AEP eyes sale of competitive retail business in PJM as companies focuses on regulated wires, renewables


Dive Brief:

  • American Electric Power is considering selling its retail business, the fourth largest non-residential retail power supplier in the PJM Interconnection and the eighth largest competitive nationally, company officials said Tuesday.
  • Also, AEP agreed to reduce the sale price of its Kentucky utility operations to Liberty Utilities by 7.5%, to $2.65 billion from $2.85 billion, and delay the sale to January, the companies said friday.
  • AEP, based in Columbus, Ohio, expects to close on the sale of 1,365 MW of unregulated wind and solar assets early in the second quarter, according to company officials. “The sale of our unregulated, contracted renewable assets and our Kentucky operations will allow us to shift capital to revitalize our transmission and distribution systems,” Julie Sloat, AEP chief financial officer and president, said.

Dive Insight:

AEP may sell its AEP Energy subsidiary as part of its shift away from unregulated assets.

“We’re a firm believer in moving more things to the regulated side,” Matt Satterwhitesenior vice president, regulatory, said during an investor meeting Tuesday.

AEP Energy has about 494,000 electric customers that use 24 TWh annually in seven Mid-Atlantic states, as well as about 180,000 gas customers in Ohio, according to the company’s investor day presentation.

The business has about $170 million in net equity and accounts for 6 cents of AEP’s expected 2022 operating earnings of $4.97/share to $5.07/share, according to Sloat, who is set to succeed Nick Akins as the company’s CEO on Jan. 1.

Meanwhile, bids are due in about two weeks for AEP’s unregulated wind and solar portfolio. The company is seeing “strong” interest from financial and strategic buyers, according to Greg HallAEP executive vice president and chief commercial officer.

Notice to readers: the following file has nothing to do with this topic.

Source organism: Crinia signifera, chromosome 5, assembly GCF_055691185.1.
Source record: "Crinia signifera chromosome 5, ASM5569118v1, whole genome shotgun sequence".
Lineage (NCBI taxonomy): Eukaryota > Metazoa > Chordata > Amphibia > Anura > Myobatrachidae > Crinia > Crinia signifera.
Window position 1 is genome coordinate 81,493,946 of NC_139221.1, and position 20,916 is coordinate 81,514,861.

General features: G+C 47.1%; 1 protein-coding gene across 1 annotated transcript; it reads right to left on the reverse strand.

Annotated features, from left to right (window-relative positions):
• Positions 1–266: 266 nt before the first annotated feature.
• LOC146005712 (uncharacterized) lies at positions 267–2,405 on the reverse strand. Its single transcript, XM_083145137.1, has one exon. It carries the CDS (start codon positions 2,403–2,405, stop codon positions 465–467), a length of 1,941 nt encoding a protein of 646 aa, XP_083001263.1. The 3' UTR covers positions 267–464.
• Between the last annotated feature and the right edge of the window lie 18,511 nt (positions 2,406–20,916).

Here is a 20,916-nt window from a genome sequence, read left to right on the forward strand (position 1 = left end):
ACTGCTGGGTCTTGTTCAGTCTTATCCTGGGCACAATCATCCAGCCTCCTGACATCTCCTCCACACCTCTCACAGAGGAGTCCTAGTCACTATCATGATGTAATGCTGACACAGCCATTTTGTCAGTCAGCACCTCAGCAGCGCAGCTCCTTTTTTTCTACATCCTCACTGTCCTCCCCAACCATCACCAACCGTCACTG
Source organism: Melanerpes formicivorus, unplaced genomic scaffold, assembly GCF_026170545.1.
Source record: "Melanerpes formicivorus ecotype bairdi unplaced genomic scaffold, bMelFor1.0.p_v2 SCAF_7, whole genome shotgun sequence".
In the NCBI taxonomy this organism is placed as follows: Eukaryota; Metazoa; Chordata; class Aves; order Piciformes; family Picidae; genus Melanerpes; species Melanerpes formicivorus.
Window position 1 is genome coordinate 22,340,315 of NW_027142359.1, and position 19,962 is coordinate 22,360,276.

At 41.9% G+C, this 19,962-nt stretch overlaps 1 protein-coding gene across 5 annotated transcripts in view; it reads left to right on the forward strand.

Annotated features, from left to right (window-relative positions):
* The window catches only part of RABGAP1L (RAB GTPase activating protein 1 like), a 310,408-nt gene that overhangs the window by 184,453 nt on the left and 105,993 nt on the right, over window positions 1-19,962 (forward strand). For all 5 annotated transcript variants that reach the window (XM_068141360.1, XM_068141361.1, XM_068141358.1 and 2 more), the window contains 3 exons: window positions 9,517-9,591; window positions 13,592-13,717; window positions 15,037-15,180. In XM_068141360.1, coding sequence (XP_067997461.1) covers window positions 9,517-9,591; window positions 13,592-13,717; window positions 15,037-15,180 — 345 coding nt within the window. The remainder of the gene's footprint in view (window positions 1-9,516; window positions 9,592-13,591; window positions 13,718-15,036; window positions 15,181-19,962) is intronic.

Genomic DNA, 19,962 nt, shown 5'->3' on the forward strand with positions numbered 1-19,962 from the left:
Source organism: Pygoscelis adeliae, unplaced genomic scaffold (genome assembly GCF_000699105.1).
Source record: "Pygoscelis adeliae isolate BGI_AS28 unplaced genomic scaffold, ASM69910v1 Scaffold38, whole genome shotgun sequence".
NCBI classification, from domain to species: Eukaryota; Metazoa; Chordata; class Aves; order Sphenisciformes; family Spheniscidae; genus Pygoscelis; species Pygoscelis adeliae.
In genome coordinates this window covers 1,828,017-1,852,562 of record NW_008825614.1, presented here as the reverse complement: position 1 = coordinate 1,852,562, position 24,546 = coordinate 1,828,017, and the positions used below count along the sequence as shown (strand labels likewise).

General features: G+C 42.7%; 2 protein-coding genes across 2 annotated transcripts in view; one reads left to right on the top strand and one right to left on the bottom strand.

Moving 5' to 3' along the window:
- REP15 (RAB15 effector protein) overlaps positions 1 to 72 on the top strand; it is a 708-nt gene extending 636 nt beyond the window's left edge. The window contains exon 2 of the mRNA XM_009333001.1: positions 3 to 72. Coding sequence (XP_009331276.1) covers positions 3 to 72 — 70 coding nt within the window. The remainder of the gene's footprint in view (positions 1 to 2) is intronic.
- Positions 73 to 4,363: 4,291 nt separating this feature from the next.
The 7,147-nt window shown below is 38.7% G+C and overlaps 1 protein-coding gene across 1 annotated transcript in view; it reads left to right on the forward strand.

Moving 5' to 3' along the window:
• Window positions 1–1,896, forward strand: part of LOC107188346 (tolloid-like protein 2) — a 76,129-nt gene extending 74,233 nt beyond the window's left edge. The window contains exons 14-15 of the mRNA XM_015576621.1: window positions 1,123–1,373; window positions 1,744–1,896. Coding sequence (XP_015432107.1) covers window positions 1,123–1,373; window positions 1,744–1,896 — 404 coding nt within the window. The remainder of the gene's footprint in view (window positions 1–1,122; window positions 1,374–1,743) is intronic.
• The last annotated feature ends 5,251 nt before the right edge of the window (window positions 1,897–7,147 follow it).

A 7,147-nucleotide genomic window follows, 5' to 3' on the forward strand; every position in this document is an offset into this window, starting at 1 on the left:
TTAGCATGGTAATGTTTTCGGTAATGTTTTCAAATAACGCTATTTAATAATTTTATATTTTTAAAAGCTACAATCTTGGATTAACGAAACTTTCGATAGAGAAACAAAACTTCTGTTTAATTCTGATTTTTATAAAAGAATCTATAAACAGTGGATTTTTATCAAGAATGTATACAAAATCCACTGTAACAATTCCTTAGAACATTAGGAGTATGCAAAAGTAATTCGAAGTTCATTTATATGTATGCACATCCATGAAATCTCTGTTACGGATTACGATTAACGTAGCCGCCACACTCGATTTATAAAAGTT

Besides direct asset sales, AEP is examining its options for its utility subsidiaries that operate in multiple states, such as Southwestern Electric Power Co., which serves parts of Arkansas, Louisiana and Texas.

AEP wants to align its generating portfolio with the policies of the individual states it serves, according to Satterwhite, who noted a utility may share generation across states with different energy policies, like Virginia and West Virginia.

after encountering disagreements between states over individual power plants, AEP is reviewing options for having dedicated state-by-state generating resources, according to the presentation.

“While it may not look exactly like a sale, I think there may be some other opportunities there,” Sloat said about AEP’s options for its multi-state utilities.

Looking ahead, AEP expects its utilities will own about 6,500 MW of coal-fired generation by the end of 2028, down from about 11,850 MW last year and 24,800 MW in 2010.

The company on Tuesday accelerated its goal to have net zero greenhouse gas emissions by 2045, five years ahead of an earlier target, and cut its Scope 1 emissions — emissions from sources owned or controlled by AEP — by 80% by 2030 from a 2005 baseline .

Over the next five years, AEP expects to spend $15 billion on transmission, $10.8 billion on distribution facilities and $8.6 billion on regulated renewable generation, while holding average annual rate hikes to 4%, company officials said. The company has a $35 billion pipeline of potential transmission projects over the next decade, according to Sloat.

The most recent long-range resource plans for AEP’s utilities call for adding 8,170 MW of solar by 2032, followed by 7,200 MW of wind, 1,528 MW of gas and 310 MW of storage, according to the presentation.

AEP owns about 31,000 MW of generation in total. By the end of this decade, the company expects renewable generation will account for about 52% of its generating capacity, followed by gas at 20% and coal at 19%. Energy efficiency and demand response account for 3% in avoided capacity additions, according to the presentation.

AEP’s utilities have nearly 5.5 million retail customers in Arkansas, Indiana, Kentucky, Louisiana, Michigan, Ohio, Oklahoma, Tennessee, Texas, Virginia and West Virginia.

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